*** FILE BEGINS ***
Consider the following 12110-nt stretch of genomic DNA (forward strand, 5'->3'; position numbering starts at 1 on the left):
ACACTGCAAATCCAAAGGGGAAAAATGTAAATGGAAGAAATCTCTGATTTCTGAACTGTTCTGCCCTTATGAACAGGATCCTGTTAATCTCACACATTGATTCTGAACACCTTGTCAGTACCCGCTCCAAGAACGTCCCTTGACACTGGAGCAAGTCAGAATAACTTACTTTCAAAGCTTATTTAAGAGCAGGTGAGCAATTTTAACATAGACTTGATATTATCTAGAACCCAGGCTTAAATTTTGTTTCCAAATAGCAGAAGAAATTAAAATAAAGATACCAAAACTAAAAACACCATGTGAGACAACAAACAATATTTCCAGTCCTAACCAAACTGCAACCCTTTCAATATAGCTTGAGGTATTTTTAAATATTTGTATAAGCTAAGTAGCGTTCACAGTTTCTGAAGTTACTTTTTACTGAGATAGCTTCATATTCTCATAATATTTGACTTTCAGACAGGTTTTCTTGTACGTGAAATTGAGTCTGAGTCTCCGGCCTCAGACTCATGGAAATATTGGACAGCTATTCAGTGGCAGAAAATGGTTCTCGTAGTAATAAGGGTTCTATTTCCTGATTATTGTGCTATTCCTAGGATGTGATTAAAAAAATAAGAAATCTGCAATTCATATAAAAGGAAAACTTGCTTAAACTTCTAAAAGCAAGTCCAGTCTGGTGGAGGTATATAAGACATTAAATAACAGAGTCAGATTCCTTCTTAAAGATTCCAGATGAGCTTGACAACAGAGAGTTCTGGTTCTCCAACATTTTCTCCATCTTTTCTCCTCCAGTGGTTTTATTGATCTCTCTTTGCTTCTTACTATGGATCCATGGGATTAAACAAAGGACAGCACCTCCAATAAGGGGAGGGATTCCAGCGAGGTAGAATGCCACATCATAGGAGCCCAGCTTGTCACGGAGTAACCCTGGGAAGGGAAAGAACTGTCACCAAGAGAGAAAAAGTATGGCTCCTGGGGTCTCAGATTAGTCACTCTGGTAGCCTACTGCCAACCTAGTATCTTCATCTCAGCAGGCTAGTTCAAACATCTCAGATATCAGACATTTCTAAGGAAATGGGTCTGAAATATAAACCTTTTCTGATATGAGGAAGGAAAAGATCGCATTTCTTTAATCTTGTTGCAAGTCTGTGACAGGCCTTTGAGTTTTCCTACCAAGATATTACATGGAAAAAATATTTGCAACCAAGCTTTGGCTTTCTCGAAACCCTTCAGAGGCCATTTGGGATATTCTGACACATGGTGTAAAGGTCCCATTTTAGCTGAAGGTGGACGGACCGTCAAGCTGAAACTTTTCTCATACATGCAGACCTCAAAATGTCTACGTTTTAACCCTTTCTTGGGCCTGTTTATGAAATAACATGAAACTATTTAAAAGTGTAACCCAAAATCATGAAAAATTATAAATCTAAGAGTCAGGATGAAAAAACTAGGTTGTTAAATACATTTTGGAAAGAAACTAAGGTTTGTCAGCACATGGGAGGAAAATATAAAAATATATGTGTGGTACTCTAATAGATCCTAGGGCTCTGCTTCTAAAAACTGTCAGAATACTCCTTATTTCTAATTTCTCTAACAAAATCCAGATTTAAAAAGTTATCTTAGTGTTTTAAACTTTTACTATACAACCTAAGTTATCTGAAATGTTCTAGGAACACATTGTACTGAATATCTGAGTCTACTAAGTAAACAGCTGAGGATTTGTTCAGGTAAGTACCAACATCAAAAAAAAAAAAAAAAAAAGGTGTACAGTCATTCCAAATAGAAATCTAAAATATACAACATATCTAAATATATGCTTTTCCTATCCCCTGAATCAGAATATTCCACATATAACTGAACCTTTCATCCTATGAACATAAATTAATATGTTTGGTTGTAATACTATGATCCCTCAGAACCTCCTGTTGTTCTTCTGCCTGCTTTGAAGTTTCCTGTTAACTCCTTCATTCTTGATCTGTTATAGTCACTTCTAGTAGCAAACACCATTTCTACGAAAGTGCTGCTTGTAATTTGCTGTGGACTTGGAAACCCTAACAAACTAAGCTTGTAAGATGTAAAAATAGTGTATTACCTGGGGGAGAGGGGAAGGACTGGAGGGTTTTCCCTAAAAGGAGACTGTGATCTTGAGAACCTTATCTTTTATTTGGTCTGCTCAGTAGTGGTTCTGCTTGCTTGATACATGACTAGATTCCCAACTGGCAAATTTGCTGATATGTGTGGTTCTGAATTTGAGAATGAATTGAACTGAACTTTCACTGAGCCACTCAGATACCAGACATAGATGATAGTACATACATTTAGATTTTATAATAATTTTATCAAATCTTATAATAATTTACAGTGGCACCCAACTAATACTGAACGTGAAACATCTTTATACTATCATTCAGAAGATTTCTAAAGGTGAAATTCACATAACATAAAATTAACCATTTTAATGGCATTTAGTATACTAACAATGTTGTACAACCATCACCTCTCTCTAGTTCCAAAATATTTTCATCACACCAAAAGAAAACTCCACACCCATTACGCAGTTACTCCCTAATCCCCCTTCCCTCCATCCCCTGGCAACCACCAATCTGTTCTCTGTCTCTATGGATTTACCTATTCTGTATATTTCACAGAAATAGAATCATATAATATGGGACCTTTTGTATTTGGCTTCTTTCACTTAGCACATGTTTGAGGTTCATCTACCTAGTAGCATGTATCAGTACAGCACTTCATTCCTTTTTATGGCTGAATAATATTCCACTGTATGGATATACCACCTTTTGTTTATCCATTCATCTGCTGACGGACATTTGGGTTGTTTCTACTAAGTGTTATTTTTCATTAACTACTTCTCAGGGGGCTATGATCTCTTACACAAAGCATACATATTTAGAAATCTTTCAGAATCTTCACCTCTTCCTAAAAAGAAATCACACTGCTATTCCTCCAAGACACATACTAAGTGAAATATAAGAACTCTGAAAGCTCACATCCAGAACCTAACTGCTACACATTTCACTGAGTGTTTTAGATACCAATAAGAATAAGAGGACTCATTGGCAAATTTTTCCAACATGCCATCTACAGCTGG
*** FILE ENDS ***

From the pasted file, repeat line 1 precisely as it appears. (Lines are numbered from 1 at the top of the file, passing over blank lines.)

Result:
Consider the following 12110-nt stretch of genomic DNA (forward strand, 5'->3'; position numbering starts at 1 on the left):